NEW YORK (Reuters Health) - In US counties with the most segregation, an increase in the African-American or Hispanic population is associated with a decrease in the availability and use of surgical services and an increase in the number of emergency room visits, a new study shows.
The results of the study, the researchers say, provide more evidence that minority groups in the US have comparatively poorer access to a range of health care services, often resulting in late diagnosis of illness and delayed treatment.
Dr. Awori Jeremiah Hayanga from the University of Michigan Health System, Ann Arbor, and colleagues report their study in the Journal of the American College of Surgeons.
“The federal government will not achieve the goals laid out in Healthy People 2010 (to eliminate health disparities),” Hayanga told Reuters Health, “not because of a lack of benevolent intent today but instead due to the structural shortsightedness of the past.”
Hayanga and colleagues examined the effects of segregation on disparities in access to outpatient surgical care and the use of emergency services among minorities at the county level.
“In the most segregated counties, we found that an increase as small as one percent in the African-American or Hispanic population was associated with a significant decrease in the availability and utilization of surgical services, a difference that was not present in counties with the least segregation,” Hayanga noted in a statement.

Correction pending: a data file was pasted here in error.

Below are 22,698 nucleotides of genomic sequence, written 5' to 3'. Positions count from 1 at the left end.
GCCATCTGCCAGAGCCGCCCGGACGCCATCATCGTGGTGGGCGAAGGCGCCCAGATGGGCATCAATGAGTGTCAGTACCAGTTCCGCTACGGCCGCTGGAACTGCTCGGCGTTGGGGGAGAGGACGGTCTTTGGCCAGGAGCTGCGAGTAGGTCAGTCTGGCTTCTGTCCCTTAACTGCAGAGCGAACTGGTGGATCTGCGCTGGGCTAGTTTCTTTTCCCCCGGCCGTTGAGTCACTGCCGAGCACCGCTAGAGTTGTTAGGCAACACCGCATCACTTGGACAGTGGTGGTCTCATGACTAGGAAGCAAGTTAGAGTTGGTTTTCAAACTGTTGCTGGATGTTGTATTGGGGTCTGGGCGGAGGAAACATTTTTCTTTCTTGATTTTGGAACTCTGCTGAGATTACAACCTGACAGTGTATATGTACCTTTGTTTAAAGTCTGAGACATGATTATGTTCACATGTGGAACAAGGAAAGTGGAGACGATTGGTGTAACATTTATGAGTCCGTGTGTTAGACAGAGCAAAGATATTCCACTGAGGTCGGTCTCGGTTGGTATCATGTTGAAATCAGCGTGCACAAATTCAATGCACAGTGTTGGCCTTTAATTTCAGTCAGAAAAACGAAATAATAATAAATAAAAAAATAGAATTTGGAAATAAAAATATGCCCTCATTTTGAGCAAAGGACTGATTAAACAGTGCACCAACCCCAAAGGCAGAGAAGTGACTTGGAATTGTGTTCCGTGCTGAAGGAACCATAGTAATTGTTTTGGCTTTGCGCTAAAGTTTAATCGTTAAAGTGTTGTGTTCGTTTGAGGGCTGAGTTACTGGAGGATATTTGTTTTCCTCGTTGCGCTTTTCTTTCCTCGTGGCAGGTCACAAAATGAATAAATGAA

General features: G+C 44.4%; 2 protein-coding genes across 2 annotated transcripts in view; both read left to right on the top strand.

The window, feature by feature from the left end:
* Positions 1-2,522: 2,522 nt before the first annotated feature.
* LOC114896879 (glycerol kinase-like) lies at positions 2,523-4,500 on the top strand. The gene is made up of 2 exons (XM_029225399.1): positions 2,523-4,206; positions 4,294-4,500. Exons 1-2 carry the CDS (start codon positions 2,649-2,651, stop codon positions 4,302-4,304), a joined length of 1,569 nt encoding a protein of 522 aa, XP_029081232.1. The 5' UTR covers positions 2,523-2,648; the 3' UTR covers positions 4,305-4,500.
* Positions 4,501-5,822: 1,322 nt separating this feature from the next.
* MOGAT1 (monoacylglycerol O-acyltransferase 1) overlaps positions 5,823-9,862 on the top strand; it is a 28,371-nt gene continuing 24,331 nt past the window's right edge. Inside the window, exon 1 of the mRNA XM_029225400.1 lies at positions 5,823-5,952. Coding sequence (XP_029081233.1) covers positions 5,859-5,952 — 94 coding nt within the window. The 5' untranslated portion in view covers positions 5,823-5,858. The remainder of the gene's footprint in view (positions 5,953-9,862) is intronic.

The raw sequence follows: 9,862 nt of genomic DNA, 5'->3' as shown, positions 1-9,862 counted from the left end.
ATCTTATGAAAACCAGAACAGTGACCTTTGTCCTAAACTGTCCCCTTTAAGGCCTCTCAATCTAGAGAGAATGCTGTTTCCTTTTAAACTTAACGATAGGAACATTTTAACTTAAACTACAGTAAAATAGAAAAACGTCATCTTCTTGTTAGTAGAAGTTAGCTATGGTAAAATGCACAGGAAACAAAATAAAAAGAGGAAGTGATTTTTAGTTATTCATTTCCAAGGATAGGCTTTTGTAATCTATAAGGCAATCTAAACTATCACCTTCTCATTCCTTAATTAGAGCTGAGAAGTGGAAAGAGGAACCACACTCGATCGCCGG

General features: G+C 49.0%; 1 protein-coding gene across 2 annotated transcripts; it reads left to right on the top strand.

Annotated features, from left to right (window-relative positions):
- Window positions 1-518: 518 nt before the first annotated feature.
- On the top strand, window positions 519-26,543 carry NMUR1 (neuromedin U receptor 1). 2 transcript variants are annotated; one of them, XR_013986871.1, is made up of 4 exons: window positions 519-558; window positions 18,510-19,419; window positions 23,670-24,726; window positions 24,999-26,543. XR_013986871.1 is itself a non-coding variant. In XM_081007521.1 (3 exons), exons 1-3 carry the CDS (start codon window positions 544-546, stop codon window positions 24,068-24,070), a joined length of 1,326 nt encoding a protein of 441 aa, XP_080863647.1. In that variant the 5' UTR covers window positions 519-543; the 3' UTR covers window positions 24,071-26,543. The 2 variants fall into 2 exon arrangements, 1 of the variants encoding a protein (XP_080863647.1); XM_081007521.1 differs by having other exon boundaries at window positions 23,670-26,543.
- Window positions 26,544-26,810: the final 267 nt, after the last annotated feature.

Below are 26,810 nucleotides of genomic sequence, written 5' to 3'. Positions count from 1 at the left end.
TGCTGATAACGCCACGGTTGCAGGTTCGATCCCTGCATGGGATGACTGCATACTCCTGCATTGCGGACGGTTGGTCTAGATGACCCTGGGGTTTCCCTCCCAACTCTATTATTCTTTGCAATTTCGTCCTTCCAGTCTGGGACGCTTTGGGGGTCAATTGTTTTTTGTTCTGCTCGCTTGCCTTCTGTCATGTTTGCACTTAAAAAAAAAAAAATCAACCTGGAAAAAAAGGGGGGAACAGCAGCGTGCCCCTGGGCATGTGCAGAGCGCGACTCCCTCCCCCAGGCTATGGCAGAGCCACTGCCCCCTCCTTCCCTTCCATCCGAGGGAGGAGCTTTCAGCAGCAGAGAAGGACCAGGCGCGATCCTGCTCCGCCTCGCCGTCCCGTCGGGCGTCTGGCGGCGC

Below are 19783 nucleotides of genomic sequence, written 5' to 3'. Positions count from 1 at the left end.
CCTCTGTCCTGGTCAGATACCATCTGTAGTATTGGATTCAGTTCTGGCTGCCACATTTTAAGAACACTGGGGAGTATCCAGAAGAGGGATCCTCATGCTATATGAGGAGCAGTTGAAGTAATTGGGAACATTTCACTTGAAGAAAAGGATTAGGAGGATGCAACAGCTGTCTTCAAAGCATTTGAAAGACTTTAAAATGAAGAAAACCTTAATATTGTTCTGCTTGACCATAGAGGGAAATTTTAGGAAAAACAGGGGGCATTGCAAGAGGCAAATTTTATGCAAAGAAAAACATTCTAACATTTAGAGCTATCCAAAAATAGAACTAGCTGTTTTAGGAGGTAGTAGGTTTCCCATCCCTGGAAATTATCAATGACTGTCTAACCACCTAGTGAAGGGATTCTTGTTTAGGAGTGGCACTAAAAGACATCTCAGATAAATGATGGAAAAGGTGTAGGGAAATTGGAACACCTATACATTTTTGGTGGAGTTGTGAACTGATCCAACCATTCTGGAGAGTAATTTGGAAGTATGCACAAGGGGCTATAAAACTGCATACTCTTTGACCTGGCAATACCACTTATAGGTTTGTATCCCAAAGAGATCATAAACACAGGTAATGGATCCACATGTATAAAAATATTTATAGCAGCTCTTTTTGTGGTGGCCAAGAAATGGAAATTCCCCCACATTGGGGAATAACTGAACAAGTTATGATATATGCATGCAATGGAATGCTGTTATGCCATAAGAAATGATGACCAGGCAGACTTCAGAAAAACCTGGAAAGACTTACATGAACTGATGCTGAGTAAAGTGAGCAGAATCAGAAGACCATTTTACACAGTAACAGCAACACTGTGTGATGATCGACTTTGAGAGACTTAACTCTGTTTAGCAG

There was also a decrease in the average number of primary care doctors, but this decrease was not statistically significant.
Similarly, in the most segregated counties, a one percent increase in either minority population was associated with a significant decrease in the number of outpatient surgical procedures performed.
The researchers also found that any increase in the Hispanic or African American population in these counties was associated with a significant increase in the number of emergency visits per county.
“This report should guide budgetary decisions and incentives by health policy makers in their bid to close the racial health disparity gap and to strive to increase access to surgical health care across racial lines, particularly in areas identifiable for being the most segregated,” the investigators say.
Doctors, Hayanga added, need an incentive “to relocate and move to these areas that need them the most. The distribution of providers is more complex than decisions based on salary and individual gain, and so the desire to serve must not be diluted by the structures established in a previous era and instead reflect the very ideals that led to the decision to become a doctor in the first place.”
“I am currently looking at the distribution of surgical workforce in the US with specific attention to underserved areas with a view to attempting to identify how these may best be remedied,” Hayanga said.
SOURCE: Journal of the American College of Surgeons, June 2009.